One subject that I don’t normally talk about on this blog is, well, blogging. So here’s some excellent tips and advice from around the blogosphere to start to address that oversight:
The first step in blogging is to create some content.
If that well-known ‘blank piece of paper’ feeling assaults you or your colleagues as soon as you mention the word ‘blog’, then you’re not alone. In fact, it will probably be the same feeling that you get when contemplating what to tweet, and so having a good plan for your social media based on your organisation’s goals (see my post here) is a good way of getting rid of the collywobbles. You could also follow the advice of Avi Kaplan in Frogloop who has come up with an amazing 20 different ideas for using your organisation’s blog to promote your events: 20 Creative Ways to Blog About Your Upcoming Events.
The second step is getting it out there.
Having now created your excellent content you really want it to be noticed. True, if you’re writing an organisational blog then you can put a link to your latest post on your homepage, or link the two up on the page for whatever event or activity or campaign you were blogging about. But there are other ways you can make sure your post is actually doing its job: using tags and categories.
Go to any blog and you’ll find a list of categories that describe the content of that site. You may also find a tag cloud or list of the tags used. Both categories and tags are ways of organising your posts so you stand a chance of finding something you want, but they are also really useful tools for making sure your posts show up in the web at large. So what are they and how do you use them?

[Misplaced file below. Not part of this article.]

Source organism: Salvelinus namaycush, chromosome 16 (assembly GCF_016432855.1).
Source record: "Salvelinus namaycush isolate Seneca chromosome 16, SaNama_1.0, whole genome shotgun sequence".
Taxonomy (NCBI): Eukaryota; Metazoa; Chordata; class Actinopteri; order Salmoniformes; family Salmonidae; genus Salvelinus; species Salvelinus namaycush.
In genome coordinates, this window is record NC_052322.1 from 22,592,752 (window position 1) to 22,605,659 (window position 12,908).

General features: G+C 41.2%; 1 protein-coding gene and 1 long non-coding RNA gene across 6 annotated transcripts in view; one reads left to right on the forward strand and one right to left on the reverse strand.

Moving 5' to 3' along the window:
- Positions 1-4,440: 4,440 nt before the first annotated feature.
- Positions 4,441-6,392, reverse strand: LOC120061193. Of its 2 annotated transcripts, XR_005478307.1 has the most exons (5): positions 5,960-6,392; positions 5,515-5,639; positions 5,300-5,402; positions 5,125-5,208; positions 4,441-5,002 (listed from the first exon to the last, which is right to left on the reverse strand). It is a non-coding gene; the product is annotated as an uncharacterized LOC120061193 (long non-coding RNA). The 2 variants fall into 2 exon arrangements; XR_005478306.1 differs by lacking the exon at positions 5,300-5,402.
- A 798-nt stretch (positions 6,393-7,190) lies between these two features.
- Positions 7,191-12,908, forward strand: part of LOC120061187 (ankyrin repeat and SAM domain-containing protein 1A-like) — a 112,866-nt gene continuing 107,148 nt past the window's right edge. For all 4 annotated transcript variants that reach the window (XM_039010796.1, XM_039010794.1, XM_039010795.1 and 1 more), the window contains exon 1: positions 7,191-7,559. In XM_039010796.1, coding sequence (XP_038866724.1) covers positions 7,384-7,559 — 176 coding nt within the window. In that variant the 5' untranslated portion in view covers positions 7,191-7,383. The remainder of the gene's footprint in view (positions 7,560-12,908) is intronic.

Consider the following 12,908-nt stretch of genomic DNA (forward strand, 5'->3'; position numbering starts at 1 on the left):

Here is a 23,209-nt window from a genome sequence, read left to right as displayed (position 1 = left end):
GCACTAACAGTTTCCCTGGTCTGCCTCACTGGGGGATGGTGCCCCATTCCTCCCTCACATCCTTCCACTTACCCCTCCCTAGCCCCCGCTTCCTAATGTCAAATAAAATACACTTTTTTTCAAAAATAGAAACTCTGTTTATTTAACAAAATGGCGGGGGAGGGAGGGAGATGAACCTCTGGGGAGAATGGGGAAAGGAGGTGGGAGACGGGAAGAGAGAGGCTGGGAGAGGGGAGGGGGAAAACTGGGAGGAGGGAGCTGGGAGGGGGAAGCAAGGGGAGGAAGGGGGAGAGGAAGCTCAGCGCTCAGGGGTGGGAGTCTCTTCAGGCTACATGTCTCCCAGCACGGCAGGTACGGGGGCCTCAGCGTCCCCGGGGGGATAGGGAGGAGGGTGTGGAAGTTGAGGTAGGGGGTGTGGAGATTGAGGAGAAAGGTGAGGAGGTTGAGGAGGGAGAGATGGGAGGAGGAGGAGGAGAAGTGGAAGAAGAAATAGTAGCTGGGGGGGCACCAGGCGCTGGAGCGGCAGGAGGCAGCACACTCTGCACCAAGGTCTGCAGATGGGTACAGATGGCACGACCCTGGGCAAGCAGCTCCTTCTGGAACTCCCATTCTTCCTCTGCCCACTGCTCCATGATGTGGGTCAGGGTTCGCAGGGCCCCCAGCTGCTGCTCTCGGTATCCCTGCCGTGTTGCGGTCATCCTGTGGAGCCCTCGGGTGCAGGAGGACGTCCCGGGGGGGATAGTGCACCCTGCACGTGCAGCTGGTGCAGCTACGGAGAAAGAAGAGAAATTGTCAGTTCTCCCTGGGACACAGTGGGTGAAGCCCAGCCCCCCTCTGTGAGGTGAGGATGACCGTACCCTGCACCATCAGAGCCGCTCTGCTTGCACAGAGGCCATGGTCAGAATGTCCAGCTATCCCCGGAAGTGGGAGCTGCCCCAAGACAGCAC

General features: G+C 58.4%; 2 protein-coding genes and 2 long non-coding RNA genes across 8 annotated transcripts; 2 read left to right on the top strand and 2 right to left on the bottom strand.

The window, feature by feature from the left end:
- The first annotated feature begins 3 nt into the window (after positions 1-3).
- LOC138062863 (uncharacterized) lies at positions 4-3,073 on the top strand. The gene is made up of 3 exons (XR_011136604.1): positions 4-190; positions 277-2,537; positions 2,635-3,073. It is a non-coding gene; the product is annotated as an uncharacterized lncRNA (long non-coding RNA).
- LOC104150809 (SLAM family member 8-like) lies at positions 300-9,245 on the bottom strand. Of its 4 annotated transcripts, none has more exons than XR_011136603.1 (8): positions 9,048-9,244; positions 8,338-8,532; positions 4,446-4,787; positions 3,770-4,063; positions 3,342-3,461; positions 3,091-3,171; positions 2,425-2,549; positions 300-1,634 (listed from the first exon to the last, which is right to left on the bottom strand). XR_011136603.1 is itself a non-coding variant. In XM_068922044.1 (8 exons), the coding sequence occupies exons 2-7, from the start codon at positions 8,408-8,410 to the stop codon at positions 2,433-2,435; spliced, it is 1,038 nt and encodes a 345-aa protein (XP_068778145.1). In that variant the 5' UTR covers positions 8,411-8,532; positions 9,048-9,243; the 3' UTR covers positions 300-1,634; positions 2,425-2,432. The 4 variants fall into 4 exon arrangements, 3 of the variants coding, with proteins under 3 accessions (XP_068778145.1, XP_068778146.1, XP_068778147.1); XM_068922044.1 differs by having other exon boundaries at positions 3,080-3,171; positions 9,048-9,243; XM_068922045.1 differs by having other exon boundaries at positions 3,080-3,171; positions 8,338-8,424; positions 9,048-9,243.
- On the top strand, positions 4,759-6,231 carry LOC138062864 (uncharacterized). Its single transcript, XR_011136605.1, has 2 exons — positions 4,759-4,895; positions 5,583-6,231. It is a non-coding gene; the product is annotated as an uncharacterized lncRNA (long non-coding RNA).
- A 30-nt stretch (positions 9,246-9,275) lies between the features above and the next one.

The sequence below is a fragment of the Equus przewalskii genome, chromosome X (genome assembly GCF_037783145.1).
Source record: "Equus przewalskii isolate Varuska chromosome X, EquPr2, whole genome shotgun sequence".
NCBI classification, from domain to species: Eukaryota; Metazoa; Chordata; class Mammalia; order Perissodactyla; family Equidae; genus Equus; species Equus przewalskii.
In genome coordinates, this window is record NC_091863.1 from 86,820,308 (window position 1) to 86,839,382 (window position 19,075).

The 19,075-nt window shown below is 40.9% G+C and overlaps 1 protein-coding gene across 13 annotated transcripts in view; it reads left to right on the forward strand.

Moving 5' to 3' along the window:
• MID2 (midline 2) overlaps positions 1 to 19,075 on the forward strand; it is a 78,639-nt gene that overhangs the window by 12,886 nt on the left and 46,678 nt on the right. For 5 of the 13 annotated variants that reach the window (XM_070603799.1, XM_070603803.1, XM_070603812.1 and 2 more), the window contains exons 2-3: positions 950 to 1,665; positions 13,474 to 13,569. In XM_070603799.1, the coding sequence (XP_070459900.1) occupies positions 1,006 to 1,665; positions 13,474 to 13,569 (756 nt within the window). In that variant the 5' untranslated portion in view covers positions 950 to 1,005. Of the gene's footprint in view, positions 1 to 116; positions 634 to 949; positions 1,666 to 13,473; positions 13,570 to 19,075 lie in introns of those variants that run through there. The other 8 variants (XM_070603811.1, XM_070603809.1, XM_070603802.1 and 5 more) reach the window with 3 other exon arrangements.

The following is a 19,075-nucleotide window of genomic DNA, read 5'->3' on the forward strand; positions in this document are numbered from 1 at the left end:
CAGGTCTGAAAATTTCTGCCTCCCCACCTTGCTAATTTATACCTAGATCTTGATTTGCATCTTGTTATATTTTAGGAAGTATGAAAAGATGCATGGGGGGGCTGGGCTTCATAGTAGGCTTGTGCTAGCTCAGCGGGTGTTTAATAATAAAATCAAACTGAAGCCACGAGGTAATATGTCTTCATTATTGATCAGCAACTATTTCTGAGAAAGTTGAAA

Well, one of the best pieces of advice I had about blogging was to think of your list of content categories as the table of contents in a book, while the tags are more like the entries on the index pages. In other words, your post may be filed in the chapter on ‘Facebook’ but is really relevant to anyone searching for something about ‘analysis tools for Facebook’, or ‘monitoring’. Generally speaking you can assign a post to one or two categories but you can add many more tags to make sure you are flagging up all the juicy bits of content your post contains. How do you decide what to tag? Well, think about your post and consider what terms somebody would use if they wanted to find some content on the web about that topic. And don’t forget, these are the terms that the search engine bots are going to be using too, so tag away.
Chris Syme (Social Media Today) has some good tips for tagging your blog posts more effectively, writing them with an eye on what your readership wants, and using them to drive traffic to your main website: The One-Two Punch of Social Media Optimization. (Don’t be put off by this title, it’s very readable!)
I’ll post up anything else that comes my way about the dark art of blogging…